I love it when people love Garland, and happily for me Jenn at Lost in a Great Book says…
Speaking of Parrish … talk about some unresolved issues! There were various points throughout the book where I yelled at Sophie to just kiss him already. The tension between the two of them is fantastic and irritating in equal measure, simply because you know they are awesome together. I loved how Sophie owned her sexuality and didn’t apologize for having previous partners, and how she could now admit to herself that she really, really wanted to be with Parrish. (Confession: So do I.)
This is the last stop on my interview tour of Canadian book blogs, and she turned The Heroine Question round on me. I probably should have expected this, and it was fun to tell her all about the early history books I read as a six and seven year old.
Sleeping Hedgehog, meanwhile, has a new review of Child of a Hidden Sea.
By way of a tasty appetizer for the release of A Daughter of No Nation, my marvelous publisher Tor Books has put the e-book edition of Child of a Hidden Sea on sale in all digital formats: Kindle, iBook, B&N Nook, Kobo and Google Play. Feel like spreading the word? Here’s a Tweet:
A second appetizer course will be coming your way shortly, in the form of an excerpt from the new book, which will be out December 1st.
Meanwhile, don’t forget that Goodreads giveaway. The odds are currently about one in a hundred for you to be one of five lucky winners who’ll get advance copies of the novel. And I’m running a contest for a copy of your choice of my first three novels. You can still get in on both draws- details are here!
A Daughter of No Nation is on the Shelfie Top 10 list for Most Anticipated SF and Fantasy books, in great company, with novels by Charlie Jane Anders, Kameron Hurley and Catherynne M. Valente. Review copies of the book are percolating out to the usual (and hopefully a few unusual) suspects. Soon we’ll be hearing what people think of the second installment of Sophie Hansa’s adventures.
I’m finding the prospect a little nerve-wracking. I don’t think there was anyone who absolutely hated Blue Magic. There were a few people whose response came down to “Holy gosh, this book sure do have a lotta queer people in it!” but there’s not much you can do about that except go, “Yep.”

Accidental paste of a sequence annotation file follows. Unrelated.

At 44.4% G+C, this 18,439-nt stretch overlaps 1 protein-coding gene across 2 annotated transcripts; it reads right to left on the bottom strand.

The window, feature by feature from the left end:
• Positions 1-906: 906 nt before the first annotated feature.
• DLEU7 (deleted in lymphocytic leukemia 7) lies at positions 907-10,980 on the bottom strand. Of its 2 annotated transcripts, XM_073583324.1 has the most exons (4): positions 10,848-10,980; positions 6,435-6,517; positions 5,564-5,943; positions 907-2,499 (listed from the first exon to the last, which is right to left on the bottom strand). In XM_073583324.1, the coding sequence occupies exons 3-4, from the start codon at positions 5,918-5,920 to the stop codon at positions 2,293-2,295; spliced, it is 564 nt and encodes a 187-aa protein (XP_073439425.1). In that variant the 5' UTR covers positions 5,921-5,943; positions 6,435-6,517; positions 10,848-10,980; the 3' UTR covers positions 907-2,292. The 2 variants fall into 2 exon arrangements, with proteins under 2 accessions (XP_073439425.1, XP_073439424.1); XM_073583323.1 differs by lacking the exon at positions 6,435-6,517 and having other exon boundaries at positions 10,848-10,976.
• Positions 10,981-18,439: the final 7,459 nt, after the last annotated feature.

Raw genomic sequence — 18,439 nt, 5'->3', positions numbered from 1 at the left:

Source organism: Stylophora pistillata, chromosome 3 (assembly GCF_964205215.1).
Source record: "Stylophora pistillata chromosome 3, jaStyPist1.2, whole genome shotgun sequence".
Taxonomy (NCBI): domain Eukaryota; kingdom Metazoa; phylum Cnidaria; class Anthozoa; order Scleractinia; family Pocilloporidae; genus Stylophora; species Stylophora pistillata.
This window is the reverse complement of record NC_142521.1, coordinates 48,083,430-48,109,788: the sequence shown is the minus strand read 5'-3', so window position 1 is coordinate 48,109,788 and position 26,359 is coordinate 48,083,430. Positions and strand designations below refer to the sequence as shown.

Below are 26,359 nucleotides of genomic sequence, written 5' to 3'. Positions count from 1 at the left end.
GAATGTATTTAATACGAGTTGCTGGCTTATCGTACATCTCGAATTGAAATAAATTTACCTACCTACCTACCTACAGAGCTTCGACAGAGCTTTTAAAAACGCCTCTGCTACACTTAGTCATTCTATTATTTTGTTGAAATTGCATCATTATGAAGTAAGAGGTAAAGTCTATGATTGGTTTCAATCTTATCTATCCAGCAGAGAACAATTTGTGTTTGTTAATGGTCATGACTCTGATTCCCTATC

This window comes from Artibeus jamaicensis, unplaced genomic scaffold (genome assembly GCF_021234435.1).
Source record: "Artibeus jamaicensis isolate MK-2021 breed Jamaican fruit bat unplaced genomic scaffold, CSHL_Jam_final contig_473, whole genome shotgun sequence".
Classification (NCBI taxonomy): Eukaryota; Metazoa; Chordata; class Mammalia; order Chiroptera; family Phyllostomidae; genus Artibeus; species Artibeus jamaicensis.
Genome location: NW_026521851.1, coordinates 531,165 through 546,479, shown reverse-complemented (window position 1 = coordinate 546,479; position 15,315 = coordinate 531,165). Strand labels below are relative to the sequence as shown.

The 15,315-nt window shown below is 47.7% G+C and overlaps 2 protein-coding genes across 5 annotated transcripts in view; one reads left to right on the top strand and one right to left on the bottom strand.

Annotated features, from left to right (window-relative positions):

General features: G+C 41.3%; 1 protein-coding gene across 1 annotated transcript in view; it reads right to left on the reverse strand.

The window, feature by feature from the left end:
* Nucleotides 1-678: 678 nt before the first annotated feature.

Child of a Hidden Sea, on the other hand, and Sophie in particular got under a few readers’ skins, and not always in a way that led to true and enduring love. I decided to take this as a sign that I’d become better at characterization, especially since most of the reviews were, in fact, raves. Anyway, it might simply be the effect of a lingering head cold, or the fallout from a rather unusual week, but right now I’m thinking my only sane response is to go “La la la, can’t hear you!” and think of something else until my head clears.
Having been to Stratford for the first time this past weekend, and having seen three shows – Carousel, The Alchemist, and She Stoops to Conquer, Kelly and I are finally embarking on watching Slings and Arrows. We’ve had so many chances to do so over the years–I think people have lent us the DVDs on three separate occasions, and we never quite managed to pop one into the gadget before sheepishly returning the disks. It’s been one of those gaps that was almost embarrassing to admit to, what with me being such a raging Paul Gross fan. But it never happened, until now, and it’s almost–but not quite–too dated. It’ll be good prep for seeing His Almighty Grossness and Martha Burns in Domesticated next month.